A deep-sea drone completed its much-anticipated first full scan of the seabed in the remote Indian Ocean, the team looking for a missing Malaysian jetliner said on Thursday, as an air and surface search became less likely to yield results.
Footage from a U.S. Navy deep-sea drone is fast becoming the most important tool for a multinational team searching for Malaysia Airlines flight MH370, which disappeared from radar screens on March 8 with 239 people aboard.
A sample taken from an oil slick in the same area, some 2,000 km west of the Australian city of Perth, was determined not to be related to the plane. Authorities believe the area where the oil slick was found is most likely where the missing jet hit the ocean after disappearing.
A series of "pings" recorded this month have led searchers to the remote stretch of ocean in the belief that the signals may have come from the plane's black box recorders.
However, with no pings received in more than a week and the black box's battery now 10 days past its approximate expiry date, authorities are relying on the drone.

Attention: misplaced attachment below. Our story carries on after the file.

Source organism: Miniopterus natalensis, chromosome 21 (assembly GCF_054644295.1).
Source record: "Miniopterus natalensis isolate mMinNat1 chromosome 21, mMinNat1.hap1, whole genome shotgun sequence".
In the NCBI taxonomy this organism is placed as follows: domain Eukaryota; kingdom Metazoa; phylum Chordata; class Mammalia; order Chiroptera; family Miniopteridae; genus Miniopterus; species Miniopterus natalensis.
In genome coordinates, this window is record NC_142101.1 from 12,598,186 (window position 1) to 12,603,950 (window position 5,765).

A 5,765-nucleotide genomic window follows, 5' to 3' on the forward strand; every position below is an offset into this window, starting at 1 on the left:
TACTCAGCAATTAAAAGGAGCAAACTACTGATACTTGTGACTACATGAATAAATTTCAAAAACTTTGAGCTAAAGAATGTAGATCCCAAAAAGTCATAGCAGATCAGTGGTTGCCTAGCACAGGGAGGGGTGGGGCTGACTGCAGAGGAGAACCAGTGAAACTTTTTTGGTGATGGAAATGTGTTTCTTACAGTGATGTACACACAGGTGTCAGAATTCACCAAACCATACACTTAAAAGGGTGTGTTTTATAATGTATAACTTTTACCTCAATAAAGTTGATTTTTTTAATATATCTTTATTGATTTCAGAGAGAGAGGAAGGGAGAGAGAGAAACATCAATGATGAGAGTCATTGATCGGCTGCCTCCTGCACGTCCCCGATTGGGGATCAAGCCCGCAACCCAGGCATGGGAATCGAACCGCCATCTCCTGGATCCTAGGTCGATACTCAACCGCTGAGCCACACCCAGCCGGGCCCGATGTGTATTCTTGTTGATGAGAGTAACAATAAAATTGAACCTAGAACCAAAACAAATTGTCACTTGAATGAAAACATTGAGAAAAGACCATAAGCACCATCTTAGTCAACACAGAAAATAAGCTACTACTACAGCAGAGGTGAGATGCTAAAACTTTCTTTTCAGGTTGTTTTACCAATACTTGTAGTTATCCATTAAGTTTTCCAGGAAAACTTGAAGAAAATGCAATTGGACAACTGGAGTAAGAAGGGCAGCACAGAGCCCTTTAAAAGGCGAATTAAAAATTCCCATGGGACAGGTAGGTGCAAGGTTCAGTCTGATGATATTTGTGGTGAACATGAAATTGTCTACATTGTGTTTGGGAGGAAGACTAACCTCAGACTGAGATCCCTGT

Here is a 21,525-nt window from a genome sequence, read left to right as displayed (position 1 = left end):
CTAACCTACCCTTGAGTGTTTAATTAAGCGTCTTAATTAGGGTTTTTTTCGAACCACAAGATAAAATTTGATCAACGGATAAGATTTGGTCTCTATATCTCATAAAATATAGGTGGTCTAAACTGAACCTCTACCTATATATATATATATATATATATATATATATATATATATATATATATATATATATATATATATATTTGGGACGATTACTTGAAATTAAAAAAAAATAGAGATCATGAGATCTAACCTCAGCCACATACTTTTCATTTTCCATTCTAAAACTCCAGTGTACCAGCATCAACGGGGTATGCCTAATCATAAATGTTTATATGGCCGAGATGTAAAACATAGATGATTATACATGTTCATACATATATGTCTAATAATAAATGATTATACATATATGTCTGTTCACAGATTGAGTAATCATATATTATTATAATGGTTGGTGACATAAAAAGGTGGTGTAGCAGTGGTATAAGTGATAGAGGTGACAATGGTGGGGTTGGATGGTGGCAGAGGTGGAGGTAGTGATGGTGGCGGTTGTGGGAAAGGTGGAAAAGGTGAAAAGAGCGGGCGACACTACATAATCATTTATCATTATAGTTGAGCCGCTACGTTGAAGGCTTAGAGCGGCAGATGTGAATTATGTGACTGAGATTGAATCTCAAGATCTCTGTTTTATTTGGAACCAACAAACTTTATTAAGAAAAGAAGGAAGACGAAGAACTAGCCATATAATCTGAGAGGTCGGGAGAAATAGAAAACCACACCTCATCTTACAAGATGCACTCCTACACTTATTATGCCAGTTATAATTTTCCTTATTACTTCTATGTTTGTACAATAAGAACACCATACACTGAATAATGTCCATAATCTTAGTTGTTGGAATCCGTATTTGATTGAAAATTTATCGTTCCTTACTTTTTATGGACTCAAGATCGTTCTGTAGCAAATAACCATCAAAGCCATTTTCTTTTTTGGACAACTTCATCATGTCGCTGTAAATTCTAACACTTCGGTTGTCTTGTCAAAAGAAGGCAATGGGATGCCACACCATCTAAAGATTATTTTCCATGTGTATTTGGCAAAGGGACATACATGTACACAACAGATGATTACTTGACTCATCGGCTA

Earlier, Australian Prime Minister Tony Abbott told the Wall Street Journal if the so-called Bluefin-21 submarine does not find any wreckage by then, authorities will stop, regroup, and reconsider how to proceed.
The Australian agency coordinating the search said Thursday the vehicle completed its first full 16-hour mission after two previous missions were cut short because of technical problems.
The Bluefin-21 has so far searched 90 square kilometers of the ocean bed, but authorities say they have found "no significant detection" in the sonar data collected.
U.S. Navy officials had previously warned it could take up to two months for the submarine to scan the current 600-square kilometer search area.
Meanwhile, 12 aircraft and 11 ships were involved Thursday in the search for floating debris from the missing Boeing 777. Australian officials have warned this effort will soon be called off, since no debris has been found since the plane went missing more than five weeks ago
It is unclear how authorities will proceed if the surface search is called off and the robotic submarine does not locate any underwater wreckage.
It has been more than a week since authorities last detected a signal they believe came from a locator beacon on the plane's flight data recorder. The recorder's batteries are now presumed to have run out of power.
The "black box" signals helped narrow the search area considerably. But search crews are still dealing with a target area more that 40,000 km in size.
The Malaysia Airlines jet, carrying 239 people, vanished while en route from Kuala Lumpur to Beijing.
Malaysian officials think the plane was intentionally diverted. But they have refused to rule out other possibilities, including a massive mechanical malfunction.
Some information for this report provided by Reuters and AP .